We could call it 2 Fast 2 HTML. Or HTML: Next Generation. Or perhaps HTML: Reloaded. Or maybe we could just call it HTML6? That would be fine too, I guess.

Writing clearly is, surprisingly enough, a significant part of being a good front-end developer and the folks at Basecamp describe how internal communication works at their company. I particularly love this bit of the article:

Meetings are the last resort, not the first option.


Writing solidifies, chat dissolves. Substantial decisions start and end with an exchange of complete thoughts, not one-line-at-a-time jousts. If it’s important, critical, or fundamental, write it up, don’t chat it down.

Chris wrote up his annual thank you post where he breaks down the stats and analytics for the CSS-Tricks website. It’s always interesting to see the changes over time and compare the years back-to-back. Big changes last year included this humble newsletter and, over the next year, we’re going to spending a lot more time focused on “how to” posts.

(Oh, and if you have an idea for an article — no matter how big or small! — feel free to reach out to us as we’re always looking for contributors.)

Here’s a swell post by Ali Churcher on how to make a grid-powered resume! It’s also neat that Ali explores how to make sure that it’s designed for print as well, just in case you need a physical copy, too.

Speaking of CSS Grid, that’s what I used to make the super simple layout on a new essay about the difficulty of design systems work called Systems, Mistakes, and the Sea. It’s a super simple layout at desktop sizes: throw the image to the left and the text to the right in a rather simple grid like this…

CSS Grid and flexbox combined with the object-fit property are the two big game changers for me when it comes to design on the web. With object-fit we can tell inline images how to expand and contract, just like background images. And that means we get all the semantic value of the img tag with all the design benefits that CSS affords us. The design took all of 30 seconds and it was thoroughly shocking how all these CSS features click-clacked together.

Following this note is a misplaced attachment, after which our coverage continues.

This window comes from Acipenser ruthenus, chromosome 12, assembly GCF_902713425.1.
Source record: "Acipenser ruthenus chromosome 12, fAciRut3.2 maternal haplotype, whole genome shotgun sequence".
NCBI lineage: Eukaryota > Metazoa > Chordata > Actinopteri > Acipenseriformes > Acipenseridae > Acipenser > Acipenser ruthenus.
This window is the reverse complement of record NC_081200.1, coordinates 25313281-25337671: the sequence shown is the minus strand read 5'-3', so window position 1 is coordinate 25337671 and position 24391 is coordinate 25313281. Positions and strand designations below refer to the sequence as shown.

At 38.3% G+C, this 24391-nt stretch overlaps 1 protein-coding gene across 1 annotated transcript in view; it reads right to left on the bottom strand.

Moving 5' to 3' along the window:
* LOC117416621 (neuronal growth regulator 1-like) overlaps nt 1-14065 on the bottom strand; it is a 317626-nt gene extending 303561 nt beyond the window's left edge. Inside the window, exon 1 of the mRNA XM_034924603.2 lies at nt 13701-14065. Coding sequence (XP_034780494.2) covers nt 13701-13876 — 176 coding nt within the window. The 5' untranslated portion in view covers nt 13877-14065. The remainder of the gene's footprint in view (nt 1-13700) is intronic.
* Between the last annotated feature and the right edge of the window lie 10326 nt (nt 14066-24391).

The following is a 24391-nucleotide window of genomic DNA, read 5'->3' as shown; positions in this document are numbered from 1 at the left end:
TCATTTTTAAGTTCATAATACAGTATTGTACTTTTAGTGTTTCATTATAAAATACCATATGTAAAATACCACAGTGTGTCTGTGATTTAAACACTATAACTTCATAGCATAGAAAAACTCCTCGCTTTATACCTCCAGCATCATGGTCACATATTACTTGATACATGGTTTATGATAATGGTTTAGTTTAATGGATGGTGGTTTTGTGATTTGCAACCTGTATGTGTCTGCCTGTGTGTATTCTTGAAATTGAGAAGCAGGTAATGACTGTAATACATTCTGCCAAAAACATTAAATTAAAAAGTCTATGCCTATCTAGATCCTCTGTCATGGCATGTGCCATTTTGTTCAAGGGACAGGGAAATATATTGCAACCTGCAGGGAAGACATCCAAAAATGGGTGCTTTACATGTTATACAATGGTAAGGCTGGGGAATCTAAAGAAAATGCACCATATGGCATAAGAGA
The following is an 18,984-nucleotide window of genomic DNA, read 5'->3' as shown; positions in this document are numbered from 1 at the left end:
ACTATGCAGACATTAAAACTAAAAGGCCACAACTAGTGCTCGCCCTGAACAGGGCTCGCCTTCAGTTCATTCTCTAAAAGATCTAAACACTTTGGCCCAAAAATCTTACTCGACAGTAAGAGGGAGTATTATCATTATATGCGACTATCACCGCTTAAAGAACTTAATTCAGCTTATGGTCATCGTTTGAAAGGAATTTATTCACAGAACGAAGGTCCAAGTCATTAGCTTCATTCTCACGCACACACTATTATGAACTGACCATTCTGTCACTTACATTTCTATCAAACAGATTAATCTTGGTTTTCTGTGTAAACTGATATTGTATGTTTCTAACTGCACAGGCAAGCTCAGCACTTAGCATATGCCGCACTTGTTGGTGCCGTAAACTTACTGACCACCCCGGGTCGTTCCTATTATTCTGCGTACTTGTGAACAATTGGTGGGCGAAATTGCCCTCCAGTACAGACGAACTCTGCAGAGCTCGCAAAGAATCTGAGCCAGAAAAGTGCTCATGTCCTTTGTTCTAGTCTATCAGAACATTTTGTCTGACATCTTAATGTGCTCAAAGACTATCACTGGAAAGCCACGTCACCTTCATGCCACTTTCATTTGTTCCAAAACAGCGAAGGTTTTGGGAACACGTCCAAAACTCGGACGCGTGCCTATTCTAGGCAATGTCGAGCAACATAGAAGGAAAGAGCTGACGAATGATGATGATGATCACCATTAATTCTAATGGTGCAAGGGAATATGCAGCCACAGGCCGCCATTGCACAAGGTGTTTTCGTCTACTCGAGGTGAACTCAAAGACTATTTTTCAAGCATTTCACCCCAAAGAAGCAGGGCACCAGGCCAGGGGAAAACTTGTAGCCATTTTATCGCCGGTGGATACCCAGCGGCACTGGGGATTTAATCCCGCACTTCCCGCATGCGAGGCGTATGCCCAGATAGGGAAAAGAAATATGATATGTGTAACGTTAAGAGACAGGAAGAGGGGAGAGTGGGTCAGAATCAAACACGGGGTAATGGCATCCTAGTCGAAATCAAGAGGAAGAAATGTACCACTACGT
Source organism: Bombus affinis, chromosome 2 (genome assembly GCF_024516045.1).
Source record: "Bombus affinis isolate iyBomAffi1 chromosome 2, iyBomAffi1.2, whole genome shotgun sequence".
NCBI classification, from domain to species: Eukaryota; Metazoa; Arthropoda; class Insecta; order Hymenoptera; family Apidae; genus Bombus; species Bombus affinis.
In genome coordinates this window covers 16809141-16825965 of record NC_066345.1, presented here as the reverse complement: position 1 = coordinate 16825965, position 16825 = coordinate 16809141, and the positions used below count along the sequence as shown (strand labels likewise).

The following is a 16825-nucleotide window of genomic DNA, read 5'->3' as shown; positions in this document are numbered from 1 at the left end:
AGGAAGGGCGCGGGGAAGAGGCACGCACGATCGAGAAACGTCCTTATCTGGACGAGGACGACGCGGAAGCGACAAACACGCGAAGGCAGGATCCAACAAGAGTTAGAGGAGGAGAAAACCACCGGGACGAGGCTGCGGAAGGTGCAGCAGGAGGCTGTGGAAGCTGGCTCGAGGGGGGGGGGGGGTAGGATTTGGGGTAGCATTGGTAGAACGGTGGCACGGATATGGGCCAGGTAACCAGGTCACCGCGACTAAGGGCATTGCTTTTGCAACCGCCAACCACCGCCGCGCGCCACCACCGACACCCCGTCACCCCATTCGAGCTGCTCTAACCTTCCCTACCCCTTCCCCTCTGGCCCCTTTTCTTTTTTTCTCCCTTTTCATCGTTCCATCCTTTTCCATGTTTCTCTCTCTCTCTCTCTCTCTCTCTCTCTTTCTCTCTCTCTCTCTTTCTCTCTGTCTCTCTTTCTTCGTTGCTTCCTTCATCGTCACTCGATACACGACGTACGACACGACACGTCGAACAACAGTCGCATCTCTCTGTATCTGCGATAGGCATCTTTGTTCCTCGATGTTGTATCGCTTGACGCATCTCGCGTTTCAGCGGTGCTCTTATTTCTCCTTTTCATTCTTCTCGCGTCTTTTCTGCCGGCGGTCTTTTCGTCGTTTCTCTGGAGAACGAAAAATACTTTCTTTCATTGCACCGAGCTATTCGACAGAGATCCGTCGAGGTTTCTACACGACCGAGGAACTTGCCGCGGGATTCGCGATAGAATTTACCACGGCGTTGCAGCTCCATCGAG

I love that Frank Chimero is designing his blog out in the open, and writing about each development as it ships. This is neat as it shows just how many questions we must ask ourselves before building anything. I also love this bit, too:

Over the last few years, I’ve found myself repeatedly making a comment about websites: you can design a blog that’s superior to most with a couple lines of CSS.

p {
  font-family: Georgia, serif;
  line-height: 1.5;
  max-width: 33em;

It’s important to note here that okay typography isn’t really technically difficult to achieve. The really hard part is staying focused, removing stuff we don’t need from a webpage, and saying no as politely as we can.

And finally, here’s a swell post by Dag Frode Solberg on how to make all the text in a table cell selectable. With just a single line of CSS…

table {
  user-select: all;

…it’s possible to make the text within the cell selectable with just one click (instead of having to click and drag all the text or click the text multiple times).

In fact, there’s a ton of great posts I had somehow missed on the CSS Christmas website. It’s really worth digging into them all. There are posts about typography, cleaning up CSS (and keeping it maintainable), and even creating a game in CSS.

Set Yourself Apart

An Event Apart

How are you going to invest in yourself in 2020? That’s where An Event Apart comes in. Level up your front-end skills while learning from 17 brilliant speakers over three days of delightfully curated sessions. Attend An Event Apart to be ready for anything the industry throws at you.

Get tickets →